OSPF-2 Protocol Overview
Open Shortest Path First (OSPF) is a recent entry into the Internet interior routing scene. OSPF Version 2 is documented in RFC 1583 (a lengthy document that I find very difficult to read). Sanctioned by the IETF, it is intended to become Internet's preferred interior routing protocol. OSPF is a link-state routing protocol with a complex set of options and features. Not all of these features are available on all implementations, but some of its advantages are:
- Scalability. OSPF is specifically designed to operate with
larger networks. It does not impose a hop-count restriction
and permits its domain to be subdivided for easier
- Full subnetting support. OSPF can fully support subnetting,
including VLSM and non-contiguous subnets.
- Hello packets. OSPF uses small "hello" packets to verify
link operation without transferring large tables. In stable
networks, large updates occur only once every 30 minutes.
- TOS routing. OSPF can route packets by different criterion
based on their Type Of Service (TOS) field. For example,
file transfers could be routed over a satellite link while
terminal I/O could avoid such high delays. This requires
cooperative applications on the end systems.
- Tagged routes. Routes can be tagged with arbitrary values, easing interoperation with EGPs, which can tag OSPF routes with AS numbers.
OSPF has some disadvantages as well. Chief among them are its complexity and its demands on memory and computation. Although link-state protocols are not difficult to understand, OSPF muddles the picture with plenty of options and features.
OSPF divides its routing domain into areas. Area 0, the backbone, is required. This divides interior routing into two levels. If traffic must travel between two areas, the packets are first routed to the backbone. This may cause non-optimal routes, since interarea routing is not done until the packet reaches the backbone. Once there, it is routed to the destination area, which is then responsible for final delivery. This layering permits addresses to be consolidated by area, reducing the size of the link state databases. Small networks can operate with a single OSPF area, which must be area 0.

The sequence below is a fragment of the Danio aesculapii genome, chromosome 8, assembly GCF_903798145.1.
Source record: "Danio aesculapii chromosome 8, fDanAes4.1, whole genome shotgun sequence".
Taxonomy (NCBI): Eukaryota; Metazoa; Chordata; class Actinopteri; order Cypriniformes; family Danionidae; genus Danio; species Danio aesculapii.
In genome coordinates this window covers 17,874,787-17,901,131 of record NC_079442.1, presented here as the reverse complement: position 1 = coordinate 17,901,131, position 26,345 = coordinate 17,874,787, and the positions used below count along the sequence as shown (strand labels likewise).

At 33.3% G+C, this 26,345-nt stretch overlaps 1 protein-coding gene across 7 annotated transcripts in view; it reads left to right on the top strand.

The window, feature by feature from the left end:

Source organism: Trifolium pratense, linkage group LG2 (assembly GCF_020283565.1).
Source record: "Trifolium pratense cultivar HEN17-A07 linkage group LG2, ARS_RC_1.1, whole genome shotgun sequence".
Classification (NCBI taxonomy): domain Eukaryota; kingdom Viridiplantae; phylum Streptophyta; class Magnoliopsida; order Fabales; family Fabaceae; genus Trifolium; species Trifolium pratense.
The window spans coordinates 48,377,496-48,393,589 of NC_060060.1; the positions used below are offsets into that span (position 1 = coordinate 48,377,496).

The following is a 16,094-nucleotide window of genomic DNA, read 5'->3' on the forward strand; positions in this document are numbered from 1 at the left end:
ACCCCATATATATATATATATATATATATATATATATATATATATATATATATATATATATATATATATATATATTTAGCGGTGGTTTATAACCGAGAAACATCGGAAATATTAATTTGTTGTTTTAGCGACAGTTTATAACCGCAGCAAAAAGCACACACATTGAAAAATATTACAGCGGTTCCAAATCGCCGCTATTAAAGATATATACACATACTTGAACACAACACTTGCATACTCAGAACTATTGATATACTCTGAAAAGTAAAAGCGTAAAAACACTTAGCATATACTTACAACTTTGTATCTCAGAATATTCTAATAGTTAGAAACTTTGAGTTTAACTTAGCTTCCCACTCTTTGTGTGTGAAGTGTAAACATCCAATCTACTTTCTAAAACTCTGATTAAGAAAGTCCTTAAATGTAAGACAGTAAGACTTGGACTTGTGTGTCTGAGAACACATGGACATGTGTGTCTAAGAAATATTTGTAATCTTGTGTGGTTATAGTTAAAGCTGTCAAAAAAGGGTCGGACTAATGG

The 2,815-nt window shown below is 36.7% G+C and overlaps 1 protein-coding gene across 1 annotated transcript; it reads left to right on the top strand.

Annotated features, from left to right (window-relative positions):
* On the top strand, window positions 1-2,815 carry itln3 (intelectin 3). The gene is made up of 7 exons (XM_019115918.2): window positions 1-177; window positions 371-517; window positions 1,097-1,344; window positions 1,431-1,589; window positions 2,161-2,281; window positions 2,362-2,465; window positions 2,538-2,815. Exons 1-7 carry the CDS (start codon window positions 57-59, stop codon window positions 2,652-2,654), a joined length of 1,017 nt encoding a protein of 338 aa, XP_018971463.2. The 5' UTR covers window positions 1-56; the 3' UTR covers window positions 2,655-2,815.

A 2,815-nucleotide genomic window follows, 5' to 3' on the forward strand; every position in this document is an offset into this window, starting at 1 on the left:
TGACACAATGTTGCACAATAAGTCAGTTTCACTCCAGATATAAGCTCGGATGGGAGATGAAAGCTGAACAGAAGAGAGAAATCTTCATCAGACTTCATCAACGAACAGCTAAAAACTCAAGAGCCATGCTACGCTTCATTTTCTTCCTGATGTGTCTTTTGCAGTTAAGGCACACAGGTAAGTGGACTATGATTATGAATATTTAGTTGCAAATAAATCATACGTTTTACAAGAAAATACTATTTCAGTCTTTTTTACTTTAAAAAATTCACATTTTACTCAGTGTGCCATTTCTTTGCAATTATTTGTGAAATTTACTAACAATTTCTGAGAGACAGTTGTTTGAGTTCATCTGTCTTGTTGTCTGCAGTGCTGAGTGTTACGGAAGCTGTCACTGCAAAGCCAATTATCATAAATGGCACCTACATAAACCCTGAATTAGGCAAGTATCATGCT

OSPF divides networks into several classes, including point-to-point, multiaccess, and non-broadcast multiaccess. A serial link connecting two routers together would be a point-to-point link, while an Ethernet or Token Ring segment would be a multiaccess link. A Frame Relay or X.25 cloud would be classified as non-broadcast multiaccess.
Multiaccess networks (like Ethernet) use a designated router (DR) to avoid the problem of each router forming a link with every other router on a Ethernet, resulting in a N^2 explosion in the number of links. Instead, the DR manages all the link state advertisements for the Ethernet. Selecting the DR requires an election process, during which a Backup Designated Router (BDR) is also selected. OSPF provides a priority feature to help the network engineer influence the choice of DR and BDR, but in practice this is difficult. Link layer multicasting is also used, if available, to avoid broadcasts and better target routing updates.
Non-broadcast multiaccess networks (like X.25) also use the designated router concept, but since broadcasts (and presumably multicasts) are not supported, the identity of neighboring routers must be specified manually. A DR on such a network without a complete list of neighbors will cause a loss of connectivity, even though the network is otherwise functional. If possible, I recommend configuring such networks as a collection of point-to-point links, simply to avoid the intricacies of DR election.
OSPF's primary means of verifying continuing operation of the network is via its Hello Protocol. Every OSPF speaker sends small hello packets out each of its interfaces every ten seconds. It is through receipt of these packets that OSPF neighbors initially learn of each other's existance. Hello packets are not forwarded or recorded in the OSPF database, but if none are recieved from a particular neighbor for forty seconds, that neighbor is marked down. LSAs are then generated marking links through a down router as down. The hello timer values can be configured, though they must be consistant across all routers on a network segment.
Link state advertisements also age. The originating router readvertises an LSA after it has remained unchanged for thirty minutes. If an LSA ages to more than an hour, it is flushed from the databases. These timer values are called architectural constants by the RFC.
OSPFs various timers interact as follows:
- If a link goes down for twenty seconds, then comes back up,
OSPF doesn't notice.
- If a link flaps constantly, but at least one of every four
Hello packets make it across, OSPF doesn't notice.
- If a link goes down for anywhere from a minute to half an hour,
OSPF floods an LSA when it goes down, and another LSA when it comes
- If a link stays down for more than half an hour, LSAs originated
by remote routers (that have become unreachable) begin to age out.
When the link comes back up, all these LSAs will be reflooded.
- If a link is down for more than an hour, any LSAs originated by remote routers will have aged out and been flushed. When the link comes back up, it will be as if it were brand new.